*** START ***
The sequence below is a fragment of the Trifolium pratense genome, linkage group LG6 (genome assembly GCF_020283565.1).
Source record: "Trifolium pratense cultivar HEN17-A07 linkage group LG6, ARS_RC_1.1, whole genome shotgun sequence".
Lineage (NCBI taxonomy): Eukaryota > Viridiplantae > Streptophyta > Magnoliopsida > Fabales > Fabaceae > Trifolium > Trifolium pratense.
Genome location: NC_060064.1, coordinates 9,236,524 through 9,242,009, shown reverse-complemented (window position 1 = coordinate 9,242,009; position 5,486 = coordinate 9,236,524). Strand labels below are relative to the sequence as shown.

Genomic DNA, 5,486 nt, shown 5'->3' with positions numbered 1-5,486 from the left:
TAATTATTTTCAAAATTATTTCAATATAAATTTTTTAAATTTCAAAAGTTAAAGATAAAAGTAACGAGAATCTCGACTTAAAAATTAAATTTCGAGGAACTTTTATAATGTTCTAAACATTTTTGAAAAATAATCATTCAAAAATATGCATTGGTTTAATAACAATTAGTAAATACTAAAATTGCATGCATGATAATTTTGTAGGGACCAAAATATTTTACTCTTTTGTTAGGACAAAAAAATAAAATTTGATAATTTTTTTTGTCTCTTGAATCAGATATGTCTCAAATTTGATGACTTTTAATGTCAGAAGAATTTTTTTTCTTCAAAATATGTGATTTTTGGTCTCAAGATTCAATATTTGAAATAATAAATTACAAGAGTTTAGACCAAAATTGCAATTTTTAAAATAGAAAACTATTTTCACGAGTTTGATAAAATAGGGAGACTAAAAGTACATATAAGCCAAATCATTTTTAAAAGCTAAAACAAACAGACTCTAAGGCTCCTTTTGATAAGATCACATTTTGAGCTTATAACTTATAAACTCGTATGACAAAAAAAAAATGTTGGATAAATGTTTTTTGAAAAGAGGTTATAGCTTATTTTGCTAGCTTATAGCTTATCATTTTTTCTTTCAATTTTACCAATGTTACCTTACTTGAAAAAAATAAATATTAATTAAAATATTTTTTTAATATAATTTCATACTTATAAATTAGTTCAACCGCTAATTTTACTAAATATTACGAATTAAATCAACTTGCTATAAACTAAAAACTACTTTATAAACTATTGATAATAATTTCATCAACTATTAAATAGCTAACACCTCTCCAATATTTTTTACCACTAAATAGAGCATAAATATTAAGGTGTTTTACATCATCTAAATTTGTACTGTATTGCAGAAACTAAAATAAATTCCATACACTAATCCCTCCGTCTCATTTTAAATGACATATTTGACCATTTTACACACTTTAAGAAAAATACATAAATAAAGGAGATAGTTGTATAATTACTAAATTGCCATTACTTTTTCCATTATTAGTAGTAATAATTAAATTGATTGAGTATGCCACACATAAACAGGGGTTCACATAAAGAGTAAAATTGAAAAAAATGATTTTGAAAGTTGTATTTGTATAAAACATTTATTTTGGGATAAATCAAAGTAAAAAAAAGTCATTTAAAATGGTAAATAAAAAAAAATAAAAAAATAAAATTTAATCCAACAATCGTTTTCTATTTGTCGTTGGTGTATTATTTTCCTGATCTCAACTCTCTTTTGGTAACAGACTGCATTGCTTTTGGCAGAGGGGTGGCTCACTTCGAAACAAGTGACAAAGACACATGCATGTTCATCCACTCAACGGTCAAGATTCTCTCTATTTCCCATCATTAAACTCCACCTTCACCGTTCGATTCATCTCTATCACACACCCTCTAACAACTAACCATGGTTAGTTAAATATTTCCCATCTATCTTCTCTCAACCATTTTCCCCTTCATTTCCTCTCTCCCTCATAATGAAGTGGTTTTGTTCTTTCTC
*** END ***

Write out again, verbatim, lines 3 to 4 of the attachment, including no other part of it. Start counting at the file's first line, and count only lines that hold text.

Lineage (NCBI taxonomy): Eukaryota > Viridiplantae > Streptophyta > Magnoliopsida > Fabales > Fabaceae > Trifolium > Trifolium pratense.
Genome location: NC_060064.1, coordinates 9,236,524 through 9,242,009, shown reverse-complemented (window position 1 = coordinate 9,242,009; position 5,486 = coordinate 9,236,524). Strand labels below are relative to the sequence as shown.